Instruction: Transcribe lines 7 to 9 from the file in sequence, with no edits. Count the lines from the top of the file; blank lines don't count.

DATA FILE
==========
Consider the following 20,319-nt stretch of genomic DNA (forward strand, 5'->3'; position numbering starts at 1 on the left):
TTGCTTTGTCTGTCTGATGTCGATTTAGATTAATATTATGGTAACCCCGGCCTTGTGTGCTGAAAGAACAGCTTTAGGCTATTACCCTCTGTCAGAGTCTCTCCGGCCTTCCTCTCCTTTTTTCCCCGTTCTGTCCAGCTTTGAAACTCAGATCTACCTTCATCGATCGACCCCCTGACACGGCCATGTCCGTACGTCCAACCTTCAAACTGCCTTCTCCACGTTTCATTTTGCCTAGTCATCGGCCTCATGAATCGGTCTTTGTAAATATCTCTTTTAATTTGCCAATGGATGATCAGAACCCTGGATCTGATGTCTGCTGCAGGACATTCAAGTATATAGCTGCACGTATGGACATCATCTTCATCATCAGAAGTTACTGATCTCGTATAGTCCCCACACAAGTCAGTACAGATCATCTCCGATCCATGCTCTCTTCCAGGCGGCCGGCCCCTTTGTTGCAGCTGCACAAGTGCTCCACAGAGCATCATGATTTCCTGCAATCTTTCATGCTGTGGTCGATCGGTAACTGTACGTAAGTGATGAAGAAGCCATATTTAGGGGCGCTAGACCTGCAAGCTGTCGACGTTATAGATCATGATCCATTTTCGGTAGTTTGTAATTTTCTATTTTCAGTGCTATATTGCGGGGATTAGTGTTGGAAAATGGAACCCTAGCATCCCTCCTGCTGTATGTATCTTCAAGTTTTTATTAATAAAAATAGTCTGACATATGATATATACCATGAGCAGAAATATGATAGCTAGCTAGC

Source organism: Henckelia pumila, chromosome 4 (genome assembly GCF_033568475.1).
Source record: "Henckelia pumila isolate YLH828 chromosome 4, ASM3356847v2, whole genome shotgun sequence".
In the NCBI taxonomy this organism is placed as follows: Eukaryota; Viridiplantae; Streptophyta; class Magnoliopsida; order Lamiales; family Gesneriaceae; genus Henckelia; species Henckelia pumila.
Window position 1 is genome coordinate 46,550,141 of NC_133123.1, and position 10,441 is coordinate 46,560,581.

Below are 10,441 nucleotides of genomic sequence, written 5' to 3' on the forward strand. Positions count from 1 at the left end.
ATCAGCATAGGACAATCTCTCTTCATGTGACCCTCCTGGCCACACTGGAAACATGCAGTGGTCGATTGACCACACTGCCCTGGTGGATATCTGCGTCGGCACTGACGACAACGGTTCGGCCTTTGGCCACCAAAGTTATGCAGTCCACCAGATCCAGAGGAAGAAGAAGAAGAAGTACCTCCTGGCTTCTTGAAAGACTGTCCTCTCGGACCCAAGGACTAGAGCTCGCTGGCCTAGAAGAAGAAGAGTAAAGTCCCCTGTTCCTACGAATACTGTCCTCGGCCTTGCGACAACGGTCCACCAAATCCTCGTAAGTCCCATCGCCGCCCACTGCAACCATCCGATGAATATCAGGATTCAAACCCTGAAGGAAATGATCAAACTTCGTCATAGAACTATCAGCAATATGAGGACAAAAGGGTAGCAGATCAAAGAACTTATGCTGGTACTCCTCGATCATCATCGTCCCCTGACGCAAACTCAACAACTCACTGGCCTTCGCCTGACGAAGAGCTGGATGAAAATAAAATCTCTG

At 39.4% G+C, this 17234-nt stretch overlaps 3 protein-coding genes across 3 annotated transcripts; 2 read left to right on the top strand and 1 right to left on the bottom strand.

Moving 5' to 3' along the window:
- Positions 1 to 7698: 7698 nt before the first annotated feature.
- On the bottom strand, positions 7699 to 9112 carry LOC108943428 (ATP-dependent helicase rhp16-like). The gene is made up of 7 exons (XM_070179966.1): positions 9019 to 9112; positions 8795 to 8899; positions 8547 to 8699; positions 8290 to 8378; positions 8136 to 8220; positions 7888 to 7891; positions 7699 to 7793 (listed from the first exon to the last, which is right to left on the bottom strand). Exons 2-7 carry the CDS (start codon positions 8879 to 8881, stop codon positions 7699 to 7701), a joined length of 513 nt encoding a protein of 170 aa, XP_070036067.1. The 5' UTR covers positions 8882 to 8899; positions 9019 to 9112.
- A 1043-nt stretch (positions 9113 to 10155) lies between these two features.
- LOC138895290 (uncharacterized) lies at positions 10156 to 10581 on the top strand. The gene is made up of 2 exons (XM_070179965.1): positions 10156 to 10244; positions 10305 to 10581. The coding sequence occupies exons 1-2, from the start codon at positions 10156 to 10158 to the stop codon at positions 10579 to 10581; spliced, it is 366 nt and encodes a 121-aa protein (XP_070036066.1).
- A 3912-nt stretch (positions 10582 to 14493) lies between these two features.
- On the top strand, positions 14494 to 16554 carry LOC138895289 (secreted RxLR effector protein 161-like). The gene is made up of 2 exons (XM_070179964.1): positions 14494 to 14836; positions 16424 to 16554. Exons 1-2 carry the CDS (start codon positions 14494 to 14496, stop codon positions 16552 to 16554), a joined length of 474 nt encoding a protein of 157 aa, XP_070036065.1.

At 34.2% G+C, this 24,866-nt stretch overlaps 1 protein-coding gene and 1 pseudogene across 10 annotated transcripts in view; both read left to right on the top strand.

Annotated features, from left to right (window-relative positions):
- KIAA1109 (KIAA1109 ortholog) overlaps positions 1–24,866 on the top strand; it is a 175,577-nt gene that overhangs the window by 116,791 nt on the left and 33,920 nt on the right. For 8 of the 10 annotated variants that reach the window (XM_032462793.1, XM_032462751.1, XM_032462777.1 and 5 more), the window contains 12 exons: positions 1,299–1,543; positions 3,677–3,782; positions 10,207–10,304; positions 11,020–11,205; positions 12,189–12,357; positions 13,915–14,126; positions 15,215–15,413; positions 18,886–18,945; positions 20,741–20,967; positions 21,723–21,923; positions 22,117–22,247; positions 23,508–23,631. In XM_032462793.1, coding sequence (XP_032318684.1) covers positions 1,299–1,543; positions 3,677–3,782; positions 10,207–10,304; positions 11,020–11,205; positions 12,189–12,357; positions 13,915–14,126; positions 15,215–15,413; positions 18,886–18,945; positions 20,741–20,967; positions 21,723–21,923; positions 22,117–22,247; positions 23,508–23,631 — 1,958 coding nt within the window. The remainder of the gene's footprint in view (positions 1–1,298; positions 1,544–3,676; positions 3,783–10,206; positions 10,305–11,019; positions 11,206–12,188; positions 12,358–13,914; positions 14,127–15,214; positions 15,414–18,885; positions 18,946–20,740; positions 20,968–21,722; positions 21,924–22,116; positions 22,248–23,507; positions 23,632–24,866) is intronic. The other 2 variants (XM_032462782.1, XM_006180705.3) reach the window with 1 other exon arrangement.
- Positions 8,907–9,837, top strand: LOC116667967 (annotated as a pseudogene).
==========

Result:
Below are 10,441 nucleotides of genomic sequence, written 5' to 3' on the forward strand. Positions count from 1 at the left end.
ATCAGCATAGGACAATCTCTCTTCATGTGACCCTCCTGGCCACACTGGAAACATGCAGTGGTCGATTGACCACACTGCCCTGGTGGATATCTGCGTCGGCACTGACGACAACGGTTCGGCCTTTGGCCACCAAAGTTATGCAGTCCACCAGATCCAGAGGAAGAAGAAGAAGAAGTACCTCCTGGCTTCTTGAAAGACTGTCCTCTCGGACCCAAGGACTAGAGCTCGCTGGCCTAGAAGAAGAAGAGTAAAGTCCCCTGTTCCTACGAATACTGTCCTCGGCCTTGCGACAACGGTCCACCAAATCCTCGTAAGTCCCATCGCCGCCCACTGCAACCATCCGATGAATATCAGGATTCAAACCCTGAAGGAAATGATCAAACTTCGTCATAGAACTATCAGCAATATGAGGACAAAAGGGTAGCAGATCAAAGAACTTATGCTGGTACTCCTCGATCATCATCGTCCCCTGACGCAAACTCAACAACTCACTGGCCTTCGCCTGACGAAGAGCTGGATGAAAATAAAATCTCTG

At 39.4% G+C, this 17234-nt stretch overlaps 3 protein-coding genes across 3 annotated transcripts; 2 read left to right on the top strand and 1 right to left on the bottom strand.